“It was a great spring because I didn’t have to worry about anything else other than really baseball,” Davis said. “Already being accepted to McIntire made things a lot easier.”

After playing out his senior year and reaching the NCAA tournament with his team for the third time in four seasons, Davis was looking to adjust to life as a graduate student and put baseball on the back burner for the first time in his life.

“The reason I wanted to come to McIntire was really because I had no job experience,” Davis said. “I had just played summer baseball, so I had no internships and was not really aware of or that eager to be in the professional world yet. I felt that the M.S. in Commerce Program was a really good way to prepare me for that in general. Everything you have to do for classes and group work, there was a higher level of expectation than in undergrad, and that was something that I needed.”

At the start of the program, there were plenty of things to get used to as a student in the Finance Track, but with his experience as a student-athlete, Davis was used to adapting to the situation at hand.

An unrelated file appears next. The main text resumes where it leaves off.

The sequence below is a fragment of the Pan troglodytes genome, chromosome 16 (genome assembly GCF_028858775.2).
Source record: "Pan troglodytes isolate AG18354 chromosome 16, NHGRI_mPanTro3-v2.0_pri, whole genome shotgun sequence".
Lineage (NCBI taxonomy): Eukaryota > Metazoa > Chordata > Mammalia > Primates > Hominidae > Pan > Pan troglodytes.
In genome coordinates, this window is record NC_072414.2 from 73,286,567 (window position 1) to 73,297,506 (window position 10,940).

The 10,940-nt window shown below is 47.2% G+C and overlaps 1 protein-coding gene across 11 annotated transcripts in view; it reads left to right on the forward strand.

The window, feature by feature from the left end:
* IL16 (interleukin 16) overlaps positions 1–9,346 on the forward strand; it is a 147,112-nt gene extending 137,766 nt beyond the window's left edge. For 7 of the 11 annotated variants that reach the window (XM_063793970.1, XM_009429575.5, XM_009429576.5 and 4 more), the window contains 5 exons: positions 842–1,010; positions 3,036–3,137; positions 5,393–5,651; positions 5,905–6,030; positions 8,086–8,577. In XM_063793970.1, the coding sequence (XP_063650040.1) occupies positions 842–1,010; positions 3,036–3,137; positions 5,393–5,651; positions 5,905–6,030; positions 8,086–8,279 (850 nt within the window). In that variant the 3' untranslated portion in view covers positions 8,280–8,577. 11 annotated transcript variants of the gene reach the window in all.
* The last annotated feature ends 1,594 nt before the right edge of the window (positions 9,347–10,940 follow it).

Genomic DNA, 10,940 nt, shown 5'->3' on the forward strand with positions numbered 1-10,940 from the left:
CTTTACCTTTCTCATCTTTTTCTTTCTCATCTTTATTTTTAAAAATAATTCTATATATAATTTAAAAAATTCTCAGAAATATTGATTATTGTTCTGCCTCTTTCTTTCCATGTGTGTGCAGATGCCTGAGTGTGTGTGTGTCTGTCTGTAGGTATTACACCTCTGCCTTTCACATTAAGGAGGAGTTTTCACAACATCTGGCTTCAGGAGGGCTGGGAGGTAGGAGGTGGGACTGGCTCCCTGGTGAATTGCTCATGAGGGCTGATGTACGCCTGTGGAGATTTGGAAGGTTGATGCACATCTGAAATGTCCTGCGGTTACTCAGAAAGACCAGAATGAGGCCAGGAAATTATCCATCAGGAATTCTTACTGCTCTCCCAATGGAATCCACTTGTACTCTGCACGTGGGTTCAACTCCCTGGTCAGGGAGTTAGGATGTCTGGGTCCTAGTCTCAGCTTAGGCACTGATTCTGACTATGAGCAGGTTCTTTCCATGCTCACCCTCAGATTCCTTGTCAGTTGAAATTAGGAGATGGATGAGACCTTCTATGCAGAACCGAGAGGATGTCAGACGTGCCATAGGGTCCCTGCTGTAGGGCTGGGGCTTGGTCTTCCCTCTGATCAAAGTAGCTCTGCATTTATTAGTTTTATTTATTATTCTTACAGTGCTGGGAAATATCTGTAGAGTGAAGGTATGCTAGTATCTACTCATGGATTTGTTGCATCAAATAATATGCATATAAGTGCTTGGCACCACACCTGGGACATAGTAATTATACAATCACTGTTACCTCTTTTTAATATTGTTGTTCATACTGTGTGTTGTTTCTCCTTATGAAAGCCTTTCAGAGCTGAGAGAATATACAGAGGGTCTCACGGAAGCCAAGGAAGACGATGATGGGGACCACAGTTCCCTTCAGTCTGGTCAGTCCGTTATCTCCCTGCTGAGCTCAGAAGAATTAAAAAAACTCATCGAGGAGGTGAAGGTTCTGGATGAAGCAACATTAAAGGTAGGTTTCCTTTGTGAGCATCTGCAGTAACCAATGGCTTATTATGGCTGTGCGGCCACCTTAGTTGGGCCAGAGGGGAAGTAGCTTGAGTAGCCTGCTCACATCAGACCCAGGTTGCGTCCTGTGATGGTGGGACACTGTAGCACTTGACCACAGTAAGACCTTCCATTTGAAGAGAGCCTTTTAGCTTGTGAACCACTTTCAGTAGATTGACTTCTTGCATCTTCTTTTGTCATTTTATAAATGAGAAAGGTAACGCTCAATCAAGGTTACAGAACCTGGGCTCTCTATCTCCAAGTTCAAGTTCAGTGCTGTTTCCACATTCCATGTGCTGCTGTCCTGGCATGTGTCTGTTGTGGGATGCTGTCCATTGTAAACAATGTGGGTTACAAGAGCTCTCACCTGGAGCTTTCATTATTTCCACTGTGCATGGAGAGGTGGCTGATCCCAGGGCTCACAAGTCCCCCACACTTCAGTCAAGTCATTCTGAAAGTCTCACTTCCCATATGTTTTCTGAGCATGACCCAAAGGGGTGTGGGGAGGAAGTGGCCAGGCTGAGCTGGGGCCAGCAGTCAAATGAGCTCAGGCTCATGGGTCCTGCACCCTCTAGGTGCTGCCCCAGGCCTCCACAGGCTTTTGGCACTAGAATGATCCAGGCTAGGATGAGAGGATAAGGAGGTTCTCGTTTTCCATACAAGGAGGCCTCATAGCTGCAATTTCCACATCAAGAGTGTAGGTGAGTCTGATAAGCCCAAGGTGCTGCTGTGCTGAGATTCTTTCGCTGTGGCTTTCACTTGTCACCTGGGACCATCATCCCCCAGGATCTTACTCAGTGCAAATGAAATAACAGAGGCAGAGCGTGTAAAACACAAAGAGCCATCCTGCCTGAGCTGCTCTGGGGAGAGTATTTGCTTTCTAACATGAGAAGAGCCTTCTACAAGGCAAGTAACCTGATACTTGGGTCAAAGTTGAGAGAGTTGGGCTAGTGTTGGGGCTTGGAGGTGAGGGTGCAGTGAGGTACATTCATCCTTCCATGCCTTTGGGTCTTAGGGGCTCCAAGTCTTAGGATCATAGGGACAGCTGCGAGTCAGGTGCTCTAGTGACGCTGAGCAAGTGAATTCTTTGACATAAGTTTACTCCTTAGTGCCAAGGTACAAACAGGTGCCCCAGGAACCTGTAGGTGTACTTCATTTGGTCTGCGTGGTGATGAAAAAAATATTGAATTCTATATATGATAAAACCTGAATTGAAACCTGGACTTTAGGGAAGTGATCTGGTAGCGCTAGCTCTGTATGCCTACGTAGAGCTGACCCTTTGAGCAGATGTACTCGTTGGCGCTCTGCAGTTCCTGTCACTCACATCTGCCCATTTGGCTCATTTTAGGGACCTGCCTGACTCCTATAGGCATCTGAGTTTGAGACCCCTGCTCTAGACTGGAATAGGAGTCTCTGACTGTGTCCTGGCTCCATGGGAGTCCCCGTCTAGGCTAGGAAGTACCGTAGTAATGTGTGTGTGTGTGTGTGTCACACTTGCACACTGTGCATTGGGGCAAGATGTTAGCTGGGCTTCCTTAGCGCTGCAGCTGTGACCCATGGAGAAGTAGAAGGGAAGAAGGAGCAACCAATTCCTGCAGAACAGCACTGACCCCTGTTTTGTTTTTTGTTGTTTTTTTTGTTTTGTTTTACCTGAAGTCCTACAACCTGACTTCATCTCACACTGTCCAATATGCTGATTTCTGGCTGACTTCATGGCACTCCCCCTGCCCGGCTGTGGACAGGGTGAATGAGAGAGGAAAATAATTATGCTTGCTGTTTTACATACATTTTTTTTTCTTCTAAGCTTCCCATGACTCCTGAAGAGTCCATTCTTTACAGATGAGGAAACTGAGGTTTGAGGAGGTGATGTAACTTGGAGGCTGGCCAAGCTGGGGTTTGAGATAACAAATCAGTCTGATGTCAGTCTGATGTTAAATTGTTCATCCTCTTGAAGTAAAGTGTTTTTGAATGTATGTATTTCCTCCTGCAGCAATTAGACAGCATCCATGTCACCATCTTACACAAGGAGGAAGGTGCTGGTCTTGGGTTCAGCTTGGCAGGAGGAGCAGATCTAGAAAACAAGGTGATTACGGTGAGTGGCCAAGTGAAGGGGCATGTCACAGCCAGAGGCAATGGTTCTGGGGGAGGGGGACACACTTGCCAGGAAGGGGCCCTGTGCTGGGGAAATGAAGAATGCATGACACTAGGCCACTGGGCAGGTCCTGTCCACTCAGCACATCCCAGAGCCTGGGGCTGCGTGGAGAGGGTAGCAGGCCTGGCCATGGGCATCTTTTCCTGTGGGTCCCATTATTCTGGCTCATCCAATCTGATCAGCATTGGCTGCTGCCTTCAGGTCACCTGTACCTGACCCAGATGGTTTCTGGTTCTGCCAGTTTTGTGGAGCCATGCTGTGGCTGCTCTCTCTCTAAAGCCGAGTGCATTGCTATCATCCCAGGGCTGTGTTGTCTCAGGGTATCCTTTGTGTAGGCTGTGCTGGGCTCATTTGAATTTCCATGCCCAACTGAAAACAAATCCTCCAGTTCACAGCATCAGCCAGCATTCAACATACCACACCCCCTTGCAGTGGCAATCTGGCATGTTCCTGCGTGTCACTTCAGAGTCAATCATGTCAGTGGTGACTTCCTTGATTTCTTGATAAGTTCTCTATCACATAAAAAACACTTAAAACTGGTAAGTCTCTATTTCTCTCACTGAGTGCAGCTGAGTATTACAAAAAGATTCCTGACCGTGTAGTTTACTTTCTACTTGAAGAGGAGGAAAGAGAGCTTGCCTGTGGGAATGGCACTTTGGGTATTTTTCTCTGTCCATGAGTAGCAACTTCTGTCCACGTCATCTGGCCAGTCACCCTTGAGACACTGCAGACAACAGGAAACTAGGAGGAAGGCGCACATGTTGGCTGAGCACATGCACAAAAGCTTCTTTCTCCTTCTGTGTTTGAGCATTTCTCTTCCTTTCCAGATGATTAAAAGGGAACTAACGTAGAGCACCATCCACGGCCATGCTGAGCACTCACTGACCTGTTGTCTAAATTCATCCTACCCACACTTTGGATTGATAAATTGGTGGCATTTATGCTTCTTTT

“The daily get-up-and-get-going aspect of the program, going to the early classes, that was pretty comparable to athletics,” Davis said. “We were kept pretty busy, with multiple things going on at once.”

Although some aspects felt familiar, there were still some major differences.

“The cornerstone of the fall semester was Professor Ira Harris’ Strategy & Systems class, which was time intensive and involved a lot of speaking up in class, which wasn’t something I was really accustomed to in my undergrad classes,” Davis said. “That really set the tone for what he and our other professors wanted the program to be about. With that came needing to be a lot more prepared and putting in the work outside of the class.”

While there were challenges, Davis experienced some of his favorite and most useful courses applicable to his current work today during his time at McIntire.

Professor Felicia Marston taught my Valuation class; she’s hilarious, super smart, and really good at what she does,” Davis said. “She geared the class toward investment banking, corporate finance, and what we might experience in interviews for those fields. She really knew what people would be looking for.”

Now an Invest Banking Analyst at Stephens in Atlanta, Davis used some of the lessons learned in Marston’s class during his job recruiting process.